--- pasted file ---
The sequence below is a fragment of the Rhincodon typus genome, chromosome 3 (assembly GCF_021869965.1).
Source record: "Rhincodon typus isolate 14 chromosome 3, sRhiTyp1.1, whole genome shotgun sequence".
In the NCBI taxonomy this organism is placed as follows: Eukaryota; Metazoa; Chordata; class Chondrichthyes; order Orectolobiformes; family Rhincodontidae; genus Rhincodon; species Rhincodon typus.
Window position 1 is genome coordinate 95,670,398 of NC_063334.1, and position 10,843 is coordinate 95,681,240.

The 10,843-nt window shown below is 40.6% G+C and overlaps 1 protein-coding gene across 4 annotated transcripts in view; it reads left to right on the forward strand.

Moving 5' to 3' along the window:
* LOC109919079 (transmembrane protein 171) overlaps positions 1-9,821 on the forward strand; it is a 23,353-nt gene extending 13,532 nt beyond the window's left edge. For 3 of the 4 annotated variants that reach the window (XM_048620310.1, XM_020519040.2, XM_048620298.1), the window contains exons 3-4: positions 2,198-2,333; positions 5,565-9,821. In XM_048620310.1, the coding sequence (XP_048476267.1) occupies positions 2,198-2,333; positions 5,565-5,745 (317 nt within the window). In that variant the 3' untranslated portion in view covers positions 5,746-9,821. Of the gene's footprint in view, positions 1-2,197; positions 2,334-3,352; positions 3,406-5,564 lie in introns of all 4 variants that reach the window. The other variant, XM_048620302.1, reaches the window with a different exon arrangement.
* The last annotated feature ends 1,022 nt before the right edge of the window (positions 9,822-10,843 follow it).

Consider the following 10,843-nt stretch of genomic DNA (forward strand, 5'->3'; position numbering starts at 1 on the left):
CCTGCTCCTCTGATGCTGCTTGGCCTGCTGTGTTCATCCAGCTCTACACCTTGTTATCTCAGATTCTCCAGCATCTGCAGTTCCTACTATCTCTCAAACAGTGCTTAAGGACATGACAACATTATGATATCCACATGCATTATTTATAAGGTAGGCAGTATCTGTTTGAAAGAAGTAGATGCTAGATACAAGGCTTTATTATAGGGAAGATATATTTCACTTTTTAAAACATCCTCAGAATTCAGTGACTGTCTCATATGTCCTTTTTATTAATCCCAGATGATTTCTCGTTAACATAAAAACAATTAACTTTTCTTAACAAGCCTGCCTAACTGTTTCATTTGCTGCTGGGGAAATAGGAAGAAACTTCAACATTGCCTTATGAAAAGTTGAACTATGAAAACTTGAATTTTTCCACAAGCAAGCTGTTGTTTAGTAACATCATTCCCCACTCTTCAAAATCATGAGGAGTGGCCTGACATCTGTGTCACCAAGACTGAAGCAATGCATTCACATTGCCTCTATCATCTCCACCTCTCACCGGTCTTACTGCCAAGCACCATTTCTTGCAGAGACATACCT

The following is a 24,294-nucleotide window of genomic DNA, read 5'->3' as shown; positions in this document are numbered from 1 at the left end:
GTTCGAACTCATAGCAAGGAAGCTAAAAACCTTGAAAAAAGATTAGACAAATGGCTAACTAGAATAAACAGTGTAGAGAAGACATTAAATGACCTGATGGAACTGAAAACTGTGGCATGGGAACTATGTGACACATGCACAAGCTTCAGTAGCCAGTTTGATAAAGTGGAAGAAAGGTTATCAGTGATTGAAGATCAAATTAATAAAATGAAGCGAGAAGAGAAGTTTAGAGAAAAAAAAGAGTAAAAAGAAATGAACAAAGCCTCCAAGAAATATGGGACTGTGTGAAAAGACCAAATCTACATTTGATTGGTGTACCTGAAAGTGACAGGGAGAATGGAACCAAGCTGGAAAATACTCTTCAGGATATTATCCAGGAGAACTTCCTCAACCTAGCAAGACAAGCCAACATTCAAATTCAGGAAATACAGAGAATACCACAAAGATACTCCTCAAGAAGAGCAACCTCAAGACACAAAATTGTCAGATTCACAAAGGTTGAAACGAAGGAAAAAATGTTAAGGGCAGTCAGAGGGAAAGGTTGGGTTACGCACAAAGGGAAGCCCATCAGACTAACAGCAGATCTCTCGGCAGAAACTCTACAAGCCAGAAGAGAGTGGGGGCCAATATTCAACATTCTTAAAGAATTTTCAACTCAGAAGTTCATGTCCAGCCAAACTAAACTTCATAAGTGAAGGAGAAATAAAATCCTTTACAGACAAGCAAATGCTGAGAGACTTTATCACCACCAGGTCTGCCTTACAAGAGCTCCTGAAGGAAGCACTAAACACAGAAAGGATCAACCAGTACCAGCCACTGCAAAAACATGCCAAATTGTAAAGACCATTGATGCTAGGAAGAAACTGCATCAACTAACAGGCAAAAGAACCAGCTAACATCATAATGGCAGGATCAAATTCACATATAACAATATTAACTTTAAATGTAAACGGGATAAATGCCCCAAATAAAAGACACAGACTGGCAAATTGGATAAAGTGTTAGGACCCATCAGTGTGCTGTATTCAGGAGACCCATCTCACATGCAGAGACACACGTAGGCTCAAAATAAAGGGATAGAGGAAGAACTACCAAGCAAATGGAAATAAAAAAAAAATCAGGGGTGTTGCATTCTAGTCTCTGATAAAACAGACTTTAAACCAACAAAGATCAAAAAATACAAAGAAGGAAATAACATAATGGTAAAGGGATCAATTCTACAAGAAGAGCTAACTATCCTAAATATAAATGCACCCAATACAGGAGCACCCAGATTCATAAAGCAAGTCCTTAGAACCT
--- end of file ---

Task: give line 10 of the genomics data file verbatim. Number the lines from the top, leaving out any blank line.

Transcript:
CCTGCTCCTCTGATGCTGCTTGGCCTGCTGTGTTCATCCAGCTCTACACCTTGTTATCTCAGATTCTCCAGCATCTGCAGTTCCTACTATCTCTCAAACAGTGCTTAAGGACATGACAACATTATGATATCCACATGCATTATTTATAAGGTAGGCAGTATCTGTTTGAAAGAAGTAGATGCTAGATACAAGGCTTTATTATAGGGAAGATATATTTCACTTTTTAAAACATCCTCAGAATTCAGTGACTGTCTCATATGTCCTTTTTATTAATCCCAGATGATTTCTCGTTAACATAAAAACAATTAACTTTTCTTAACAAGCCTGCCTAACTGTTTCATTTGCTGCTGGGGAAATAGGAAGAAACTTCAACATTGCCTTATGAAAAGTTGAACTATGAAAACTTGAATTTTTCCACAAGCAAGCTGTTGTTTAGTAACATCATTCCCCACTCTTCAAAATCATGAGGAGTGGCCTGACATCTGTGTCACCAAGACTGAAGCAATGCATTCACATTGCCTCTATCATCTCCACCTCTCACCGGTCTTACTGCCAAGCACCATTTCTTGCAGAGACATACCT